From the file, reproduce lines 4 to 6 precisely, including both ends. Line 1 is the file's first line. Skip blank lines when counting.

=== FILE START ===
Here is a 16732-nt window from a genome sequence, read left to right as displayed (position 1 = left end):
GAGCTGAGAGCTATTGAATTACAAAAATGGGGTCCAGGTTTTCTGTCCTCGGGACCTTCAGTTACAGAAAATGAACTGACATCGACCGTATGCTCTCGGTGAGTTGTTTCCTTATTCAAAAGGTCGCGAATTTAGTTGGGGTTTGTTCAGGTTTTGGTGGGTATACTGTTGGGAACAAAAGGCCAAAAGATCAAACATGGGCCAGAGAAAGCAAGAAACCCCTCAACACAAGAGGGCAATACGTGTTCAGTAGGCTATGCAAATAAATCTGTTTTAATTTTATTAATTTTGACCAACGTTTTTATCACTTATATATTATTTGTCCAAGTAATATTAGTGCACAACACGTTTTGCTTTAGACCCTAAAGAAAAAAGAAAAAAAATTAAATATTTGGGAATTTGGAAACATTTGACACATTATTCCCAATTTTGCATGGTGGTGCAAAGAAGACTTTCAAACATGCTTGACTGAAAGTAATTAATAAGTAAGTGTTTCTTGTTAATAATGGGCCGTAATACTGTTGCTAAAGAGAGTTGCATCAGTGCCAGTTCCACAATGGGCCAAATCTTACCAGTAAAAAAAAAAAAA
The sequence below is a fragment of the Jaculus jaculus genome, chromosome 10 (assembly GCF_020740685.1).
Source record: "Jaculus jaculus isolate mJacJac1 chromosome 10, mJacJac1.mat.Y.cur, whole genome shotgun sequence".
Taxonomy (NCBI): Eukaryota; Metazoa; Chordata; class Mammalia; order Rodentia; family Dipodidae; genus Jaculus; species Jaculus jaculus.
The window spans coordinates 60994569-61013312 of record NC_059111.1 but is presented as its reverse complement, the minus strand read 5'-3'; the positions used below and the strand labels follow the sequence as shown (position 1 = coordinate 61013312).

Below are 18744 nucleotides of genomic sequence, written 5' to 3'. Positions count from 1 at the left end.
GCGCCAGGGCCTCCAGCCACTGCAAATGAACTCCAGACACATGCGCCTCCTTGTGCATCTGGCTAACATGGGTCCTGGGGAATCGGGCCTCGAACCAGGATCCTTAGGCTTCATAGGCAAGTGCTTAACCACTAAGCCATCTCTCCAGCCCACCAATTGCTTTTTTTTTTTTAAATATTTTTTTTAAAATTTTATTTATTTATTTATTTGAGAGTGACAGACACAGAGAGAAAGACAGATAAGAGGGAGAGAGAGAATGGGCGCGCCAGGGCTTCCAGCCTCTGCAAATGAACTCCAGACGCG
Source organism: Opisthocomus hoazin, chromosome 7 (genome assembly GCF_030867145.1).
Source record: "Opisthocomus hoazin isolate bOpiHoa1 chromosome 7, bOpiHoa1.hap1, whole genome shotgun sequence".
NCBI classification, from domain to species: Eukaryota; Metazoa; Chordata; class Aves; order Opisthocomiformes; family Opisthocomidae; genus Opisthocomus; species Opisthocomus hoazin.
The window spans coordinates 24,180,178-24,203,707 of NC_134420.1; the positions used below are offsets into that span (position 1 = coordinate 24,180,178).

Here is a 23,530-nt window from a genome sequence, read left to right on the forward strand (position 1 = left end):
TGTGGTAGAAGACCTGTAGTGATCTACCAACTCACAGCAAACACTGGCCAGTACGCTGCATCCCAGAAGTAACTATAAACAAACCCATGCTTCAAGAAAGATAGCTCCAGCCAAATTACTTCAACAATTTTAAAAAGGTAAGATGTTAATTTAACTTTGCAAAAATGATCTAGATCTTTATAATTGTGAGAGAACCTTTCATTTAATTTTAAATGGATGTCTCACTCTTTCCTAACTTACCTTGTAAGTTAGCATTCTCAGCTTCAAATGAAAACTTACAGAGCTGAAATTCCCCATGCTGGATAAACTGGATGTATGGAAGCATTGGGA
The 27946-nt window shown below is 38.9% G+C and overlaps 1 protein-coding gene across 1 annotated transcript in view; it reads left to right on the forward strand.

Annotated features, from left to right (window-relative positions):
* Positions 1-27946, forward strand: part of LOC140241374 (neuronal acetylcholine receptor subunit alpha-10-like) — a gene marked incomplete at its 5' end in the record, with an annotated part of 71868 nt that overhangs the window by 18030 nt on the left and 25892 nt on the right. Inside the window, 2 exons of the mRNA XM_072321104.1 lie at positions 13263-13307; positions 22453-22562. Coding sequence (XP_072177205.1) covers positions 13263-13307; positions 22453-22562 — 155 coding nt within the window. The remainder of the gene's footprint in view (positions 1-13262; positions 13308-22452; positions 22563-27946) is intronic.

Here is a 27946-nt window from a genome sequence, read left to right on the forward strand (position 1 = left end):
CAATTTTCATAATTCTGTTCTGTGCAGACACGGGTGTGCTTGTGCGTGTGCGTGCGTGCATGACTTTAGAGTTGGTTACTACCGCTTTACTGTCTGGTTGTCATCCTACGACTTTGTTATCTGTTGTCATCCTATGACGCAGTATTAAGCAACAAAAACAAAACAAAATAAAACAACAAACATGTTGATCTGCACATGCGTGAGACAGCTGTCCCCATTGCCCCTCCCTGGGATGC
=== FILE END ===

Source record: "Jaculus jaculus isolate mJacJac1 chromosome 10, mJacJac1.mat.Y.cur, whole genome shotgun sequence".
Taxonomy (NCBI): Eukaryota; Metazoa; Chordata; class Mammalia; order Rodentia; family Dipodidae; genus Jaculus; species Jaculus jaculus.
The window spans coordinates 60994569-61013312 of record NC_059111.1 but is presented as its reverse complement, the minus strand read 5'-3'; the positions used below and the strand labels follow the sequence as shown (position 1 = coordinate 61013312).